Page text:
Breaking down the ‘unchurched’

At a time when lots of people are switching religious affiliations, dabbling in more than one tradition, seeking spirituality on the Web and who knows what else, the Barna Group has come up with some new categories for those who don’t attend church regularly.

Barna is an evangelical outfit and they’re basically talking about Protestants, but I think that other religious groups can also relate some of what they’ve come up with.

So here are their new measurements for how people “relate to faith communities:”

tjndc5-5b5elqsivyr4vzfkezi_layout2.jpgUnattached – people who had attended neither a conventional church nor an organic faith community (e.g., house church, simple church, intentional community) during the past year. Some of these people use religious media, but they have had no personal interaction with a regularly-convened faith community. This segment represents one out of every four adults (23%) in America. About one-third of the segment was people who have never attended a church at any time in their life.

Intermittents – these adults are essentially “under-churched” – i.e., people who have participated in either a conventional church or an organic faith community within the past year, but not during the past month. Such people constitute about one out of every seven adults (15%). About two-thirds of this group had attended at least one church event at some time within the past six months.

Homebodies – people who had not attended a conventional church during the past month, but had attended a meeting of a house church (3%).

Blenders – adults who had attended both a conventional church and a house church during the past month. Most of these people attend a conventional church as their primary church, but many are experimenting with new forms of faith community. In total, Blenders represent 3% of the adult population.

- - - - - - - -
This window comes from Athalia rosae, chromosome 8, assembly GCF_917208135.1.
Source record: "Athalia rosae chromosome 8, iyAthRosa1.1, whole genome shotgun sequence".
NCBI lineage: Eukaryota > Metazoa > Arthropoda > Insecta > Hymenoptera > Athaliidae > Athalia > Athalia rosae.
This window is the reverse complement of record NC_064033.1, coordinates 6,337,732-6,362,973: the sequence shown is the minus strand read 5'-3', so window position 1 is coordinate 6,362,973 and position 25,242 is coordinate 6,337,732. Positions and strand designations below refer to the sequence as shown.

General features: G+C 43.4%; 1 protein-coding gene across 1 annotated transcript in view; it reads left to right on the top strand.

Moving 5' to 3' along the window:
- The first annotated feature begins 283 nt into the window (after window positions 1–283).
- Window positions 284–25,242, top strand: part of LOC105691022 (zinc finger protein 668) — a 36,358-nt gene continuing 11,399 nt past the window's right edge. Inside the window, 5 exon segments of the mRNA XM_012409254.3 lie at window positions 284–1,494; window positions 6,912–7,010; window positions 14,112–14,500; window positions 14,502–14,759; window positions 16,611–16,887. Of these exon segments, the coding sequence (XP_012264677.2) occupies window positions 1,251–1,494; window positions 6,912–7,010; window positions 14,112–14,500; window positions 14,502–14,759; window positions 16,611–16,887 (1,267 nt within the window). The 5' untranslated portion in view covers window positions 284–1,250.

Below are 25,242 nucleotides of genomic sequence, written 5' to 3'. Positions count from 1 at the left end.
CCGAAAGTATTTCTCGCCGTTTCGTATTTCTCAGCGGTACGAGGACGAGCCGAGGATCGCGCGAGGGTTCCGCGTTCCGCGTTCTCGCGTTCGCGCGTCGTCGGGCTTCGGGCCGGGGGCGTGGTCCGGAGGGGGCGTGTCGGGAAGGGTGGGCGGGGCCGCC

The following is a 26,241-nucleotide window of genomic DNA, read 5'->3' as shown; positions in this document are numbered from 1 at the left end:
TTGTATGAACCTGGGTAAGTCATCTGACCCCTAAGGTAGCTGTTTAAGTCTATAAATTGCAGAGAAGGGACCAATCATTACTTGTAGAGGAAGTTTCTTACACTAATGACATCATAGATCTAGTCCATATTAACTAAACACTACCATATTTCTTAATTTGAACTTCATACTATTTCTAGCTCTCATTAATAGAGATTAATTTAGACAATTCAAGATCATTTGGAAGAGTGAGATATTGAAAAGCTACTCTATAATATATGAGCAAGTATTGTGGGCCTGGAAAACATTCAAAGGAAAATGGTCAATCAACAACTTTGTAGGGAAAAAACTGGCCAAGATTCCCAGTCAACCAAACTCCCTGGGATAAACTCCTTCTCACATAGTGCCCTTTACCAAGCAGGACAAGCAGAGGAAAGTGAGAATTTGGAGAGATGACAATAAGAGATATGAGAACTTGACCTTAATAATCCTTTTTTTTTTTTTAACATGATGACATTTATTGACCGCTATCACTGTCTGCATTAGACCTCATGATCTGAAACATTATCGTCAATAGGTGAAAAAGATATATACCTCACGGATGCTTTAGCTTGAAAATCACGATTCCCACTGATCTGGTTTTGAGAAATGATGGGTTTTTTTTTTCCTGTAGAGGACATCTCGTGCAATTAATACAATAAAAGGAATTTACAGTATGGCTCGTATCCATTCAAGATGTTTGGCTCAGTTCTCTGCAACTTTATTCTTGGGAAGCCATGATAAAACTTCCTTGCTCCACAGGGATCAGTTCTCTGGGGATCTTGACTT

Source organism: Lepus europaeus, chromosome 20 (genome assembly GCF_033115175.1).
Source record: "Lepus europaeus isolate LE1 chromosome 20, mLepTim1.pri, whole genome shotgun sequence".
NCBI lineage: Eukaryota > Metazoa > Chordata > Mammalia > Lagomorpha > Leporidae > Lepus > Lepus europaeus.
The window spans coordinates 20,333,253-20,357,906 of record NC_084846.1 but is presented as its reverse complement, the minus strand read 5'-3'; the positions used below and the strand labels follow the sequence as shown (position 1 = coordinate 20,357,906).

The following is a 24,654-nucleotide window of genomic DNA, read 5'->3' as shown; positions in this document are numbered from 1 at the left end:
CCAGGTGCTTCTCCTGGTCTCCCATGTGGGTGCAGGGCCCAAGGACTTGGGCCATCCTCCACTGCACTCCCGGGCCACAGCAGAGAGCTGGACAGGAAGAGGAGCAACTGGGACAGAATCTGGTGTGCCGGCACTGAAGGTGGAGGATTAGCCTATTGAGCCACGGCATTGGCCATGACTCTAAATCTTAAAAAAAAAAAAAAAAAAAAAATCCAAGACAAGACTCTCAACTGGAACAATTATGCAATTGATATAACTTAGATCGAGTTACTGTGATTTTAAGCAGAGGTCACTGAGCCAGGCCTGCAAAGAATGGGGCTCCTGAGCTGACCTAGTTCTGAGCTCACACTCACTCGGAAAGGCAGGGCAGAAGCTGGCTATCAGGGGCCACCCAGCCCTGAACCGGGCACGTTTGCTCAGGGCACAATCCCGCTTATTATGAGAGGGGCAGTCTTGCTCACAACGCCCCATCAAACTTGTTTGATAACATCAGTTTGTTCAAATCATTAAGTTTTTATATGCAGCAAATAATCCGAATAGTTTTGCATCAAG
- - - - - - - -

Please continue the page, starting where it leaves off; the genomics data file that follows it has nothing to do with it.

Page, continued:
Conventionals – adults who had attended a conventional church (i.e., a congregational-style, local church) during the past month but had not attended a house church. Almost three out of every five adults (56%) fit this description. This participation includes attending any of a wide variety of conventional-church events, such as weekend services, mid-week services, special events, or church-based classes.

People do believe the Obama rumors

You wonder how many people actually believe the rumors that Barack Obama is some sort of secret Muslim.

tjndc5-5iz4zt8nidzooz7ceee_layout.jpgBut on 60 Minutes last night, a report from Chillicothe, Ohio, on how Obama and Clinton are faring there, showed a very average, down-on-his-luck fellow (whose concerns were mostly economic) who believed the rumors.

He was leaning toward supporting Obama, but was troubled by Obama’s unwillingness to take an oath on the Bible (one of the rumors being spread by mass emails).

If this gentleman believed this stuff, how many others do?

Here’s an op-ed from Parvez Ahmed, chairman of the Council on American-Islamic Relations, an associate professor at the University of North Florida:

Opponents of Democratic presidential front-runner Barack Obama recently circulated a photo taken during his 2006 Africa tour that shows him in traditional Kenyan attire. The use of the image of Obama in a turban was clearly designed to make a visual link between the candidate and Islam, a political tactic that seeks to exploit existing anti-Muslim prejudice in our society.

Obama’s supposed Muslim links – middle name Hussein, born to a Muslim father, spending part of his youth in Muslim Indonesia – along with the recent photo smear have been misused by those who would divide America along religious lines. On Internet hate sites, religious bigotry has become the latest form of racism. Continue reading